Also Known As: Nalbuphine, Nubain
Nalbuphine is a semi-synthetic opioid used commercially as an analgesic under a variety of trade names, including Nubain. It is noteworthy in part for the fact that at low dosages, it is found much more effective by women than by men, and may even increase pain in men, leading to its discontinuation in the UK in 2003.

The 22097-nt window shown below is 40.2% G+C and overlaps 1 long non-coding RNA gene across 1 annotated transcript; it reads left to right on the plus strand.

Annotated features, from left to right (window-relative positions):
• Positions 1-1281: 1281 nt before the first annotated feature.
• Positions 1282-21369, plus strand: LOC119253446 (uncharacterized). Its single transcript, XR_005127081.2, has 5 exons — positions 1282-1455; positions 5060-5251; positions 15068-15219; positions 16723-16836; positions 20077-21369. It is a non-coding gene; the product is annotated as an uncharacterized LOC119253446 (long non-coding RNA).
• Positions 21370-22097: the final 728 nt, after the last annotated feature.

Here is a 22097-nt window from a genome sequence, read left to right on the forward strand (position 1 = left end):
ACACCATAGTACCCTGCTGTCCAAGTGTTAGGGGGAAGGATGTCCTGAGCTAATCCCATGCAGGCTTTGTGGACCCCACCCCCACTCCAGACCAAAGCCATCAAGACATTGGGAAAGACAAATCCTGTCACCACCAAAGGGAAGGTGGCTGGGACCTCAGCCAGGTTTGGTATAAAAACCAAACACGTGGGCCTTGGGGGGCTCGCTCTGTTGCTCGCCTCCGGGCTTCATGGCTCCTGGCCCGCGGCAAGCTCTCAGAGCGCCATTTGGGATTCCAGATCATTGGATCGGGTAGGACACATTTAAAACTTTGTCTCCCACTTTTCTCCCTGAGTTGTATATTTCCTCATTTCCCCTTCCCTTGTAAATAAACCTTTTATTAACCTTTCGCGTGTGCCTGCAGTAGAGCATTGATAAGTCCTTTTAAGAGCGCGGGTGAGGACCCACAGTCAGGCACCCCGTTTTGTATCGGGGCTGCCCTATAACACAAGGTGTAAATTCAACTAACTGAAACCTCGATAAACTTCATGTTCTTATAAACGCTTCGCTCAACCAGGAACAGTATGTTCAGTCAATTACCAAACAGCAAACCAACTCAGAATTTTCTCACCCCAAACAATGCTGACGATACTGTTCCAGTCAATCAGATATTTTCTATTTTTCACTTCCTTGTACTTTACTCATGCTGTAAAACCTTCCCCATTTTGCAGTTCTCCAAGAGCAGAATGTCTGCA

In the search for opioid analgesics with less abuse potential, a number of semi-synthetic opiates were developed. These substances are referred to as mixed agonist-antagonists analgesics. Nalbuphine (Nubain) belongs to this group of substances. It was approved for marketing in the United States in 1979 and remains as the only opioid analgesic of this type (marketed in the U.S.) not controlled under the Controlled Substances Act (CSA). When the Controlled Substances Act (CSA) was enacted in 1971, nalbuphine was placed in schedule II. Endo Laboratories, Inc. subsequently petitioned the DEA to exclude nalbuphine from all schedules of the CSA in 1973. After receiving a medical and scientific review and a scheduling recommendation from the Department of Health, Education and Welfare, forerunner to the Department of Health and Human Services, nalbuphine was removed from schedule II of the CSA in 1976. Presently, nalbuphine is not a controlled substance under the CSA. Kentucky has controlled nalbuphine in schedule IV of state law.